As promised here is a book review of John Green’s and David Levithan’s book, Will Grayson, Will Grayson. I’ll be honest with you; this book took me some time to get into. I don’t know what it was specifically but I found that I would put off reading the book, perhaps, partly because I had quite a bit of university work to be getting on with and by the time I was free to read, I was far too tired. However, once I was free of exams and deadlines, I quickly started reading the book again and I can say that I absolutely loved it. This time, I tore through the book and finished it within two days.
The plot follows two boys who share the same name, Will Grayson. The first Will whose point of view is written in correct capitalisation, written by John Green, is a heterosexual male; who believes the best way to get through life is to be quiet. His best friend is Tiny (one of the best characters of this book!), this Will is a slightly awkward, blunt and hilariously sarcastic, who likes Jane Turner but is unable to express himself. This Will is a clear example of a teenager in school – he tries his best to ignore all the drama, pass his lessons, he is obsessed with a band named Neutral Milk Hotel, has a crazy, openly gay best friend, who is ironically called Tiny, despite not in fact, actually being Tiny and likes a girl he’s unable to tell openly. I loved this Will from the get go, his voice, though clearly very distinct from the second Will and though being quite blunt and crude when he wished, his voice was calmer, far less depressed and seemed to want to change the way he was (but then not want to out of fear, rejection, drama). I particularly liked his friendship with Tiny, they were quite different but they seemed to click. Tiny is a ball of energy while Will is not so much, Tiny loves to talk, laugh and smile, constantly falling in ‘love’ with other boys and telling Will about them. Will on the other hand wants to stay away from relationships. Tiny is part of the Gay Straight Alliance at their school and so is Will, Tiny wants to host a play and Will wants of part of it. The two, both opposites, bounce off each other and make an unlikely and somewhat toxic friendship.
Tiny Cooper is absolutely hilarious. I think everyone who has read this book, loves him. Tiny, not known to the reader at the start, becomes one of the primary focuses of the story. His battle with love and relationships is what fuels his play and energy. He realises that though he is constantly falling in ‘love’ with boys, he has never truly felt that he himself was loved back.
The second Will was blunt and dramatic, quite true of teenage mannerisms, which drew me in. I found myself laughing on the tube journey to university, much to the confusion of those surrounding me. This Will made me laugh and agree with him constantly, the battle that homosexual teenagers face is a very real occurrence. Unable to come out because they fear rejection and hatred from their friends and family, they become withdrawn and depressed. It is an upsetting and realistic portrayal of the pain they have to go through, until they can be truly happy with who they are. I felt sorry for this Will more than anyone, because his situation was so real and depressing, I may not know what it is like to be gay or to have to come out, but I will always stand by those who do. Sexuality, as this book highlights, should not define a person, it is part of them yes, it should be treated fairly and equally, something that is still a battle in our current society. The way to help the LGBT community is to accept them for who they are, human beings, who deserve the same rights. This book does not treat the second Will differently because of his sexuality and shows that this is how it should be, always.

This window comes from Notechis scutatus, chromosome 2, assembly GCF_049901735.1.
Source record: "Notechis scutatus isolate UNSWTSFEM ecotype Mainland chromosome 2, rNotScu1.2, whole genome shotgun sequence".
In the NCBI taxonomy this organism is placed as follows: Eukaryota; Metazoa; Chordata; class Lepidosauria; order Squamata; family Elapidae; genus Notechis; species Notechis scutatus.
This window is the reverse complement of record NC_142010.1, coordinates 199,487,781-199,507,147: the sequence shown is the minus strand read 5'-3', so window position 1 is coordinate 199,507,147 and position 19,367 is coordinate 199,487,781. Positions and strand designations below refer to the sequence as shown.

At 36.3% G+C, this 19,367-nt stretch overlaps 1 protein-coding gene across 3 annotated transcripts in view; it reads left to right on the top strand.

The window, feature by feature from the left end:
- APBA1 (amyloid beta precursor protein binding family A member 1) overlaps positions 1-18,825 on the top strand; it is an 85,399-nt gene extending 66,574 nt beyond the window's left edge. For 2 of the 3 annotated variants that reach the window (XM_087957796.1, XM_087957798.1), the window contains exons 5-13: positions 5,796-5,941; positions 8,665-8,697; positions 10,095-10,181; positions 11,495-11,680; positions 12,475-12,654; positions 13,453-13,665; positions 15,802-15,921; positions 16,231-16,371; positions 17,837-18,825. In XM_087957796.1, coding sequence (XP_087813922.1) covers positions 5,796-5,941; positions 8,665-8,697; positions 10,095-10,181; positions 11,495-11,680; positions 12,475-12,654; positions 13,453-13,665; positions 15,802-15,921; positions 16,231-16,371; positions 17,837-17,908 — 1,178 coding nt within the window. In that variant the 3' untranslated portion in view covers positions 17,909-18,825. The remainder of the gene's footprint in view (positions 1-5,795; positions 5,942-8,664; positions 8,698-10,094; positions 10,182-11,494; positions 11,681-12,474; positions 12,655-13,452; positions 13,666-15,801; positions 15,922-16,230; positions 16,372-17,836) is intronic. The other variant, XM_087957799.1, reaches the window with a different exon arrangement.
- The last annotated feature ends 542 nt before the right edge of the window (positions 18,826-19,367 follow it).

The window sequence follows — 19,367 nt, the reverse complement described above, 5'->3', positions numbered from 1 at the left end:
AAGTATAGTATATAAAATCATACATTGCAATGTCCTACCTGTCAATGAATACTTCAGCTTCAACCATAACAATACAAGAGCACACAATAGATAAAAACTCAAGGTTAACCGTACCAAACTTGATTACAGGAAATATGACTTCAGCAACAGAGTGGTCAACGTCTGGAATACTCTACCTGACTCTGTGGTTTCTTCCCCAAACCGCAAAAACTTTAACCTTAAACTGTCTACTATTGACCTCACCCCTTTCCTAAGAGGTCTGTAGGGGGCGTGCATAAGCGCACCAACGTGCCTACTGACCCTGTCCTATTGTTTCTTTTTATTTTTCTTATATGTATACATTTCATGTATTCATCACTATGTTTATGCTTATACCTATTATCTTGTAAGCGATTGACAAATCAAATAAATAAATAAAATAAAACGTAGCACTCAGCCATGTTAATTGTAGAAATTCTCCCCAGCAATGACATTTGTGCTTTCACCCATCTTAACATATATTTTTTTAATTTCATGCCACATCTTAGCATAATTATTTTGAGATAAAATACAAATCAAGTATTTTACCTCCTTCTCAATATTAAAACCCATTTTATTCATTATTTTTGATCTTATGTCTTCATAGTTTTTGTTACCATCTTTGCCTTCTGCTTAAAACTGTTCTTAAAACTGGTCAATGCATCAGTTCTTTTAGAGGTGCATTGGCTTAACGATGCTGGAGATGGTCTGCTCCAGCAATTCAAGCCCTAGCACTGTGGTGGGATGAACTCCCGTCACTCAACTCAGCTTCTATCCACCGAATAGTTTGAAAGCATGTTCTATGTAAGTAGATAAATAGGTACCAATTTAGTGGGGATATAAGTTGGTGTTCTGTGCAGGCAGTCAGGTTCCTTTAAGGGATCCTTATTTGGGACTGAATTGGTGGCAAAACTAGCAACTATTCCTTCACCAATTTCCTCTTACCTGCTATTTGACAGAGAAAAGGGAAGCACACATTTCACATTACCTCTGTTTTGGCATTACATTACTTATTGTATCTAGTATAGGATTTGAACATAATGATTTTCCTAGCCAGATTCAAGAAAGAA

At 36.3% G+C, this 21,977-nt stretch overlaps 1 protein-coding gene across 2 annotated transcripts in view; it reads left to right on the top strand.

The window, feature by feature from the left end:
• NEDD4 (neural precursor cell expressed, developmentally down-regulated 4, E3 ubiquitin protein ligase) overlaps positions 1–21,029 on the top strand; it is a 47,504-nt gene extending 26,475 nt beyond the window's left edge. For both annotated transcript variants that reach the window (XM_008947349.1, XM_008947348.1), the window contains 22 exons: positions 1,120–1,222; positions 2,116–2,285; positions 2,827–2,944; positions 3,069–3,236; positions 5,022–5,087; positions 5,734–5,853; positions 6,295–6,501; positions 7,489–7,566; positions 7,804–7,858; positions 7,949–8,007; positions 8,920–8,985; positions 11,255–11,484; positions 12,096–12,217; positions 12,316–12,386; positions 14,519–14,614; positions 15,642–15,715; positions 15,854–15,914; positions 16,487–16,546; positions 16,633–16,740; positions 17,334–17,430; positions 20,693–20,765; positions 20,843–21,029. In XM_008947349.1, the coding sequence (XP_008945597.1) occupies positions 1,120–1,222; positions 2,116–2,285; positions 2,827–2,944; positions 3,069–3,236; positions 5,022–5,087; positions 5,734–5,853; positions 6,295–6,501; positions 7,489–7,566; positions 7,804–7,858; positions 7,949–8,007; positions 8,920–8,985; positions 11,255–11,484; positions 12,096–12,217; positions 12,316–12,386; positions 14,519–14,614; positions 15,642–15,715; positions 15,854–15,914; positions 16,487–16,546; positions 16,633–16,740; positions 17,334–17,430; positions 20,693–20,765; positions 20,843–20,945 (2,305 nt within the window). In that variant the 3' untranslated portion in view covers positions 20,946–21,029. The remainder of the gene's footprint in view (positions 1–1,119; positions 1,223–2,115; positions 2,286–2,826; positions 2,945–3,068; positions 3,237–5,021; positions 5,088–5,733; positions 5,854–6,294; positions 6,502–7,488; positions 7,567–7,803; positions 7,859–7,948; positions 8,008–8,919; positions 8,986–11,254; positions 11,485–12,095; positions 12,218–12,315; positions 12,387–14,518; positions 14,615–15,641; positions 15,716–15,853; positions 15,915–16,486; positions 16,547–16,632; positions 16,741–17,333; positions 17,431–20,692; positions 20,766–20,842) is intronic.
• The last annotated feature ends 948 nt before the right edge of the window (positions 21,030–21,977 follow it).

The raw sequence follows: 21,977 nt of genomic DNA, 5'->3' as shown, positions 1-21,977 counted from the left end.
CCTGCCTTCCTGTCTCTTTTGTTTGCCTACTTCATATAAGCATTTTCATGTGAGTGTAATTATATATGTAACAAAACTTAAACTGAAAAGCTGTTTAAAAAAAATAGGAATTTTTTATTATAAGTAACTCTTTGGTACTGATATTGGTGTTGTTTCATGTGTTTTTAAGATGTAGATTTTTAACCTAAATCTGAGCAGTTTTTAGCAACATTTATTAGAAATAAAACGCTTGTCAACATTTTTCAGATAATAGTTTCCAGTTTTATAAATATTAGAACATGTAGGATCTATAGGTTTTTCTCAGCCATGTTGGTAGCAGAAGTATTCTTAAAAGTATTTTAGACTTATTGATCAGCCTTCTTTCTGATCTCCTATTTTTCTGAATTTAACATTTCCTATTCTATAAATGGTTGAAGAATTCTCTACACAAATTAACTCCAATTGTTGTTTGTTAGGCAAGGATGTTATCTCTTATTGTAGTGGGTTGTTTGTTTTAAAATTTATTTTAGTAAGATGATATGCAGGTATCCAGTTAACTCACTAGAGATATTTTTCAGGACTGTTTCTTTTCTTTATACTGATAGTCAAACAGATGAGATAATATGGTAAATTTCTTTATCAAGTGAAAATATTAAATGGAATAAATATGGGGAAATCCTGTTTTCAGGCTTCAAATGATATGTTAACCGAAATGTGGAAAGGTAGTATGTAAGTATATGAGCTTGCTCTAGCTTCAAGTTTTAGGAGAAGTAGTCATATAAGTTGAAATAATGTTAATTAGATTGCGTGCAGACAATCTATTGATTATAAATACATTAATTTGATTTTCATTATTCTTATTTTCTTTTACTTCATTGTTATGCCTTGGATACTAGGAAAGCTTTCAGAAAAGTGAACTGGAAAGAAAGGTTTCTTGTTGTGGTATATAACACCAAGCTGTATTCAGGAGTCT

On another note, I really, really liked Jane! I was happy to find I liked her, much like Hazel and Lindsey. She was a very cool character; one who helped the first Will accept love. She is the one who confessed her feelings to Will first, who sadly rejected her. It is only later on when she has a boyfriend, does Will realise what he is missing (of course, typical boy!). He finally accepts the fact that he likes her and changes his view on ‘shutting up’, he kisses her on the night that the second Will meets the first Will. It is on this night that things change, the second Will finds out that Isaac is a fake; it is actually Maura a girl from his school that he was sort of friends with. The second Will meets Tiny and things start to change for the better, for both of them. However, things soon turn sour for both relationships. Jane doesn’t want to be in a relationship with Will 1 because she is with someone else, trying to figure out if she likes him or not. Will 2 can’t commit to Tiny because he realises he’s not the person for him. At the end of the book, there is, much to the reader’s satisfaction, a happy ending. Jane and Will1 finally begin their relationship, Tiny hosts his play about love and the acceptance of love, which Will 2 actually comes to. Tiny admits he only wants to be loved and the play highlights his need for acceptance, the audience shows their appreciation for Tiny, by saying that they “love” him. Will 1 and Tiny deal with the problems in their friendship and though Will 2 cannot be with Tiny, he is finally happy, or is on his way to being happy.
In all, this book was definitely worth the read, as all of John Green’s books are. His books seem to highlight the very real nature of being a teenager and give young people, a voice, one that is heard by many, finally.